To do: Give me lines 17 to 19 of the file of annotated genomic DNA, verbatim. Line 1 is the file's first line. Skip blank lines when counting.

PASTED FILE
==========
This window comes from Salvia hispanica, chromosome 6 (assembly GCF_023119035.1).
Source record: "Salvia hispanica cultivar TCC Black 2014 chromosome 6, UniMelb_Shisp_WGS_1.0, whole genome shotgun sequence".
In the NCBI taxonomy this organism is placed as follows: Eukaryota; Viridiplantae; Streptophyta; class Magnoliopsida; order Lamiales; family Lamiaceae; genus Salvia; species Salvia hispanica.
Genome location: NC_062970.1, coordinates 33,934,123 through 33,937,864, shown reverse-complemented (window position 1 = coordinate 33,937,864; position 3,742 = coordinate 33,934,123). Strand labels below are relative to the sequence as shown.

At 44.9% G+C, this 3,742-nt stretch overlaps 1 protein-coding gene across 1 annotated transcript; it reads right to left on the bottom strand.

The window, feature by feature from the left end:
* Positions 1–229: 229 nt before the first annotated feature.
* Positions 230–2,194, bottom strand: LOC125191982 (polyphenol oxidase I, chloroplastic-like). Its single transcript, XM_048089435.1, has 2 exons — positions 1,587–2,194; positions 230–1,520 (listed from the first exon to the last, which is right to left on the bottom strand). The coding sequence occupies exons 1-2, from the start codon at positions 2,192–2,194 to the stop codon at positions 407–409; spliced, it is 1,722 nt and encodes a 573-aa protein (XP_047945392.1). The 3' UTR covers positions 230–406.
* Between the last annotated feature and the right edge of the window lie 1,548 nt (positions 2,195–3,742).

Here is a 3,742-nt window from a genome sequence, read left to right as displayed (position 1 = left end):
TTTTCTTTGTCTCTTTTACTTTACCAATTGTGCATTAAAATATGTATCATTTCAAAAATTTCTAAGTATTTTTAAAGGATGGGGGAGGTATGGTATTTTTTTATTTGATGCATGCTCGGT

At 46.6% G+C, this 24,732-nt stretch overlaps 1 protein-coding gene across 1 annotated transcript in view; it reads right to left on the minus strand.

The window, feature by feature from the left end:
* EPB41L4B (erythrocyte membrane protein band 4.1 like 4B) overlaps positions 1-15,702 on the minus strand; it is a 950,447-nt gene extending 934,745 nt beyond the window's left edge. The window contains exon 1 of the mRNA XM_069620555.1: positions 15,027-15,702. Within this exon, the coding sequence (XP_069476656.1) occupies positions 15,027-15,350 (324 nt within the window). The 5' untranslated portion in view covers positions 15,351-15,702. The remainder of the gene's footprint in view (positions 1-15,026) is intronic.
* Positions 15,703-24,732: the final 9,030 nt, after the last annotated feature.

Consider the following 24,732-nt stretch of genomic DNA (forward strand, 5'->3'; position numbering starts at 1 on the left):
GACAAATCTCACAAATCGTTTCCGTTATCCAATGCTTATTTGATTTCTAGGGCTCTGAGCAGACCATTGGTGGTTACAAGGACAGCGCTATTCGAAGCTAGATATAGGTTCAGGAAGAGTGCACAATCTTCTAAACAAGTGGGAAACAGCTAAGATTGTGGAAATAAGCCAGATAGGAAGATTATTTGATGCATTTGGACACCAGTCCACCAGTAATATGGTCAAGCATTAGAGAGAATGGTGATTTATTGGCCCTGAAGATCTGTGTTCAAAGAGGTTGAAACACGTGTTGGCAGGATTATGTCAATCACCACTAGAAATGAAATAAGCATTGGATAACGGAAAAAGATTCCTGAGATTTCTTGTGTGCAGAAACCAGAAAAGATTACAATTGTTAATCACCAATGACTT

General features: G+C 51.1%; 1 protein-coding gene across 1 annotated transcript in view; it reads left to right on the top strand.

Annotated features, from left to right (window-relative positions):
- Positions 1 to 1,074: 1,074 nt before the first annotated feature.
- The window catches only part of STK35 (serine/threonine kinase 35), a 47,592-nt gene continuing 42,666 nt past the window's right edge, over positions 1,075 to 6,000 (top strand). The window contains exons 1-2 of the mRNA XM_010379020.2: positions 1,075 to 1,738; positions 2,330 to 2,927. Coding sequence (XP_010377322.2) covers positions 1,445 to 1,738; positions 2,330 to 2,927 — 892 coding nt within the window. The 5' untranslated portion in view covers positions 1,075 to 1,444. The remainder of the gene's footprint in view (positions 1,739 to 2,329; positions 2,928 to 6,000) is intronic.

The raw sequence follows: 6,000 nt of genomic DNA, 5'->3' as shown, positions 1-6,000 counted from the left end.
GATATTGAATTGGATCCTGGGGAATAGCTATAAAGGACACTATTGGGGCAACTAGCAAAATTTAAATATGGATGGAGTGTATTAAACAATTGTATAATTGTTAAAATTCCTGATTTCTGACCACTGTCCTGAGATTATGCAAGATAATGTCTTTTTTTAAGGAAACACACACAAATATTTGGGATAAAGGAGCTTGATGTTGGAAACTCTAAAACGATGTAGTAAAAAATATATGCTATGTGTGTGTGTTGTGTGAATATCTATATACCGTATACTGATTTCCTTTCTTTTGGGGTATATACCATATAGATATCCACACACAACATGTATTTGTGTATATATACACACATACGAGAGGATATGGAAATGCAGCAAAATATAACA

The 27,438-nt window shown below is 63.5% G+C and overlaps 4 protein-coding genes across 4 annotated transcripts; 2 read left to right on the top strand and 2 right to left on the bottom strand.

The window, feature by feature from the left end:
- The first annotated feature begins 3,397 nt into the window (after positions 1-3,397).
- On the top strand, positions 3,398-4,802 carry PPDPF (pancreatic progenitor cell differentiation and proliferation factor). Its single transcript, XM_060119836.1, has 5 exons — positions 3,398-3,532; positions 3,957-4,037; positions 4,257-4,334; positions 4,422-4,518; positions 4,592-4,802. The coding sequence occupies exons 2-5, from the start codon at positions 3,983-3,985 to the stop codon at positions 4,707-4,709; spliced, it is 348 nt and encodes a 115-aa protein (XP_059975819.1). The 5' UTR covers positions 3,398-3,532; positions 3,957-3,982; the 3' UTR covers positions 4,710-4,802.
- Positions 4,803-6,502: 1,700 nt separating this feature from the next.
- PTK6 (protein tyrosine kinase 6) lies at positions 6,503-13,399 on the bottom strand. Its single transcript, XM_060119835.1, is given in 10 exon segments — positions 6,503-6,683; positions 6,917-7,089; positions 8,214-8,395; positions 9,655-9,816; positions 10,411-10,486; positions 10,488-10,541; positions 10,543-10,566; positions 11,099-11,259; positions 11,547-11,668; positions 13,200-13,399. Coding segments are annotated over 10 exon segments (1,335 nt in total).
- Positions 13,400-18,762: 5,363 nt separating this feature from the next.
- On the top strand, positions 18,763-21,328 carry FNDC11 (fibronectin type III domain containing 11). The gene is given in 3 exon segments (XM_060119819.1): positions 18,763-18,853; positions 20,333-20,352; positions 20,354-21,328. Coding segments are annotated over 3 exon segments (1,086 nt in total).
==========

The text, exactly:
GACAAATCTCACAAATCGTTTCCGTTATCCAATGCTTATTTGATTTCTAGGGCTCTGAGCAGACCATTGGTGGTTACAAGGACAGCGCTATTCGAAGCTAGATATAGGTTCAGGAAGAGTGCACAATCTTCTAAACAAGTGGGAAACAGCTAAGATTGTGGAAATAAGCCAGATAGGAAGATTATTTGATGCATTTGGACACCAGTCCACCAGTAATATGGTCAAGCATTAGAGAGAATGGTGATTTATTGGCCCTGAAGATCTGTGTTCAAAGAGGTTGAAACACGTGTTGGCAGGATTATGTCAATCACCACTAGAAATGAAATAAGCATTGGATAACGGAAAAAGATTCCTGAGATTTCTTGTGTGCAGAAACCAGAAAAGATTACAATTGTTAATCACCAATGACTT

General features: G+C 51.1%; 1 protein-coding gene across 1 annotated transcript in view; it reads left to right on the top strand.

Annotated features, from left to right (window-relative positions):